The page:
Given the very high rate of false associations recently reported, any independent evidence of the impact of the suspected allelic variant should be valued. Sequence and structure analysis of the suspected amino acid variant can increase the confidence of the finding by revealing the structural background of the disease. The PolyPhen server can be used to evaluate whether the reported/identified association can indeed have a functional meaning and therefore is less likely to represent a false positive due to statistical reasons or reasons of inappropriate study design and population choice.
Consequently, even if an association of a genomic locus with a particular phenotype is unambiguously demonstrated, it is not always clear that the identified DNA variant has a causative relationship with the disease and that statistical association is not a result of linkage disequilibrium with the true functional variant (14). In this case the PolyPhen server can be used to distinguish casual from non-casual relationships between a nsSNP and the phenotype of interest.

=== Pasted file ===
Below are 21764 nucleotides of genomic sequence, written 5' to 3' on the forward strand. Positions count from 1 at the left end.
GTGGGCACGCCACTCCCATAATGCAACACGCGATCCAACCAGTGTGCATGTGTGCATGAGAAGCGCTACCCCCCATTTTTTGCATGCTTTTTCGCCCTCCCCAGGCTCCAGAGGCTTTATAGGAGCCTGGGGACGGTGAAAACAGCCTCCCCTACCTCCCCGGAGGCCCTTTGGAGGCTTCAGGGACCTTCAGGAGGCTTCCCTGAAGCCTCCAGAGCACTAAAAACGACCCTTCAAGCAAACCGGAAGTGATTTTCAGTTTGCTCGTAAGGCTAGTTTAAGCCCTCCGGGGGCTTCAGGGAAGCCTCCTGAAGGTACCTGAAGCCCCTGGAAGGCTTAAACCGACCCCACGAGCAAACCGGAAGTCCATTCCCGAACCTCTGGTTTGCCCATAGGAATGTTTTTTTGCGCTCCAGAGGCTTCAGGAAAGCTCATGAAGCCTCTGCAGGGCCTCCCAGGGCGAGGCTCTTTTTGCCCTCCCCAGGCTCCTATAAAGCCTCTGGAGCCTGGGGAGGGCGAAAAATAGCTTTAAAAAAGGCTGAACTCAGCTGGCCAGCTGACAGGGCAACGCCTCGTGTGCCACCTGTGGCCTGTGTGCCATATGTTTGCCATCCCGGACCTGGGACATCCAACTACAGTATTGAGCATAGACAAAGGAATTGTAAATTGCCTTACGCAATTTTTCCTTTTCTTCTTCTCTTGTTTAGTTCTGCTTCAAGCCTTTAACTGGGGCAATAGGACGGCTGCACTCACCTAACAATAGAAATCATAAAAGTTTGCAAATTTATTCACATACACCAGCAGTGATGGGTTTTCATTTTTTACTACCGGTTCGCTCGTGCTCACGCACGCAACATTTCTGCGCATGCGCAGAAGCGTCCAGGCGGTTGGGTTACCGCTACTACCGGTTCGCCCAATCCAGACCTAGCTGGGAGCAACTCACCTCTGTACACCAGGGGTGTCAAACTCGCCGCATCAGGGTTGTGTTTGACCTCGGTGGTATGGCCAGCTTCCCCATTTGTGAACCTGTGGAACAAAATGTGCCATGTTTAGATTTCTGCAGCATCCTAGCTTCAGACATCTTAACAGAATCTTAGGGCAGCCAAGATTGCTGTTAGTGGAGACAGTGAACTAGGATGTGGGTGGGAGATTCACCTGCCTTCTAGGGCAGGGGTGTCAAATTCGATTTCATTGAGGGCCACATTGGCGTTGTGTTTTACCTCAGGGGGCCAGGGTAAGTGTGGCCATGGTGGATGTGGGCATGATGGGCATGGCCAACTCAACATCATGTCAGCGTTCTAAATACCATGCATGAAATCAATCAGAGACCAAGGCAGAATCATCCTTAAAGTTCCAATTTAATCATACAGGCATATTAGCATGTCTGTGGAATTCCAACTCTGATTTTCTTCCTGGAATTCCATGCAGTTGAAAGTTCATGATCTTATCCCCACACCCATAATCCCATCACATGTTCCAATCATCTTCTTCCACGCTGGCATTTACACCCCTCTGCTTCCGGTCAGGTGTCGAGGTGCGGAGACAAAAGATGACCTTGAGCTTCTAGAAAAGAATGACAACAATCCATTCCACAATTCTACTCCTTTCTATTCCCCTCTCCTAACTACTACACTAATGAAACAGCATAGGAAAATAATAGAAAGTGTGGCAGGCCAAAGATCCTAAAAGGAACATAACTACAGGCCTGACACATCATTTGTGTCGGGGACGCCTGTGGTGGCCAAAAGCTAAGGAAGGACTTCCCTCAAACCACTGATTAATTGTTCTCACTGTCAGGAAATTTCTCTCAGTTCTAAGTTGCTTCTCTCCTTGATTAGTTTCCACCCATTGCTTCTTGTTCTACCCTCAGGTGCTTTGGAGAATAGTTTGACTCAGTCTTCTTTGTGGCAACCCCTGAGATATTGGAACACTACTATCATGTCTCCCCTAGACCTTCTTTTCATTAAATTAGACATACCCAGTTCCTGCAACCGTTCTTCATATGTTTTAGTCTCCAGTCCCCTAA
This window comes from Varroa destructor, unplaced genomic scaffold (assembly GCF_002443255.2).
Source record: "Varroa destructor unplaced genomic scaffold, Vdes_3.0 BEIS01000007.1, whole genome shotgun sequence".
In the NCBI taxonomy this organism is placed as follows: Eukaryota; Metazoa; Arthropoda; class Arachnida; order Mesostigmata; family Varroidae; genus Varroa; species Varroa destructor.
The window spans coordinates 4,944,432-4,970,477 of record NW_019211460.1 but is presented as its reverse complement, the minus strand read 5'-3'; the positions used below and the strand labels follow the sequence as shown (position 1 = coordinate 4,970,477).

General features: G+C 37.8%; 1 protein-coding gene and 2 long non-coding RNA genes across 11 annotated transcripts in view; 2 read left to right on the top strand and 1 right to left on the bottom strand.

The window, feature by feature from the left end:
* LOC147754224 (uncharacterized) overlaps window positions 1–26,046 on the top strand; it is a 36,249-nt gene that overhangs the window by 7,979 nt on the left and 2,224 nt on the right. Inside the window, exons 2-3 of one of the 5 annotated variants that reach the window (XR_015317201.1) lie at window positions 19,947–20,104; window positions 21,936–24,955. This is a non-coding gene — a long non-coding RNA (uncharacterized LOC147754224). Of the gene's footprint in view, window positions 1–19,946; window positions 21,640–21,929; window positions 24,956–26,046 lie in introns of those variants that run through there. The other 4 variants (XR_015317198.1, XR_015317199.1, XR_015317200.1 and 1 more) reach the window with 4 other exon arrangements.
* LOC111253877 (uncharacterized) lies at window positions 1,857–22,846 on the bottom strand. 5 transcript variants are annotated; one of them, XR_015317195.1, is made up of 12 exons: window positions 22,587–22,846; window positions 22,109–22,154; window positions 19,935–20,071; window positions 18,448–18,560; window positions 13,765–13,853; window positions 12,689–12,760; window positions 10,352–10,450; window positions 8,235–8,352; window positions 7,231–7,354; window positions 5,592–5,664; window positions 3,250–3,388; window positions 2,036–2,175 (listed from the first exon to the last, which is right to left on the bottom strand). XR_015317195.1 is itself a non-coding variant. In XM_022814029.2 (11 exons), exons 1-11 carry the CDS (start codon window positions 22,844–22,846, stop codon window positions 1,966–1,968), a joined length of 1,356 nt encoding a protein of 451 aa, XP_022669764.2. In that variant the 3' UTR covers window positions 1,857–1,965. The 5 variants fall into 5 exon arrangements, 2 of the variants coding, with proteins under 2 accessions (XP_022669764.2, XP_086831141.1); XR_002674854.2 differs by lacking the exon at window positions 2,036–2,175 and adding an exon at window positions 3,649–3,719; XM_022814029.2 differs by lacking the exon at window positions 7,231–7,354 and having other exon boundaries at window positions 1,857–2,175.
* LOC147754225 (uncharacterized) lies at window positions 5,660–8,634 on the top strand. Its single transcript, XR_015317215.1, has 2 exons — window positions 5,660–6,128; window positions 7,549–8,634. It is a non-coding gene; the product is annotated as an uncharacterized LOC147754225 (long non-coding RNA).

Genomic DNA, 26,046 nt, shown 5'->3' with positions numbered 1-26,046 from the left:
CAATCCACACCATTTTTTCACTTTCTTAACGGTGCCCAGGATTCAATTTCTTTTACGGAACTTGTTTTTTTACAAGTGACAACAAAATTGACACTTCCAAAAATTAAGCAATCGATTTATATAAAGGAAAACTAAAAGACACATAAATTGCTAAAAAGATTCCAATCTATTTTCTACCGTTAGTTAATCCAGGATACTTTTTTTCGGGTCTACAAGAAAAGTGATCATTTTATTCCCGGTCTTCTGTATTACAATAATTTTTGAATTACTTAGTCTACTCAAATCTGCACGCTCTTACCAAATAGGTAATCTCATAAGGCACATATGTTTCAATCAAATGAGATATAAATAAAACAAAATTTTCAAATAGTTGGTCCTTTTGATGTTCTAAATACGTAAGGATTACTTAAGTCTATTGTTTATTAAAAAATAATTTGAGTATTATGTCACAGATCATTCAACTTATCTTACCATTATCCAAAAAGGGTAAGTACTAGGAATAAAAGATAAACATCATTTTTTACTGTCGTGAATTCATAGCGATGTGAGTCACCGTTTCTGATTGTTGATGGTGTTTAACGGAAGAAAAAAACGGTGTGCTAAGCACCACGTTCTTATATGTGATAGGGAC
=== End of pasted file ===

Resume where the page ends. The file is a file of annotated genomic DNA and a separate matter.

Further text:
The database of nsSNPs annotated by PolyPhen provides a source of functionally annotated nsSNPs. The collection might be a useful resource for selection of nsSNPs for candidate gene-based association studies. The question of how to choose the set of SNPs to be screened is critical to the success of a study. The major hurdle in any model of association studies is posed by the large number of these SNPs (4,36). One side of the problem is the limitations of currently available genotyping technologies, which make studies on large SNP sets in large panels of individuals impractical. The other side, however, is of a purely statistical nature and is therefore independent of the technological progress. Multiple test correction in the case of many thousands of SNPs to be analysed makes the detection of otherwise significant allele frequency differences problematical. Possible allelic and non-allelic heterogeneity, epistatic interactions between alleles, low penetrance of the phenotype and complexity of environmental factors involved make the SNP-based detection of disease genes even more difficult (2). Without any careful pre-selection of SNPs to be screened, unrealistically large panels of individuals might be required to detect association at a reasonable level of statistical significance. Therefore, computational prediction of functional importance can be considered as one of the reasons to prioritise SNPs while looking for an association.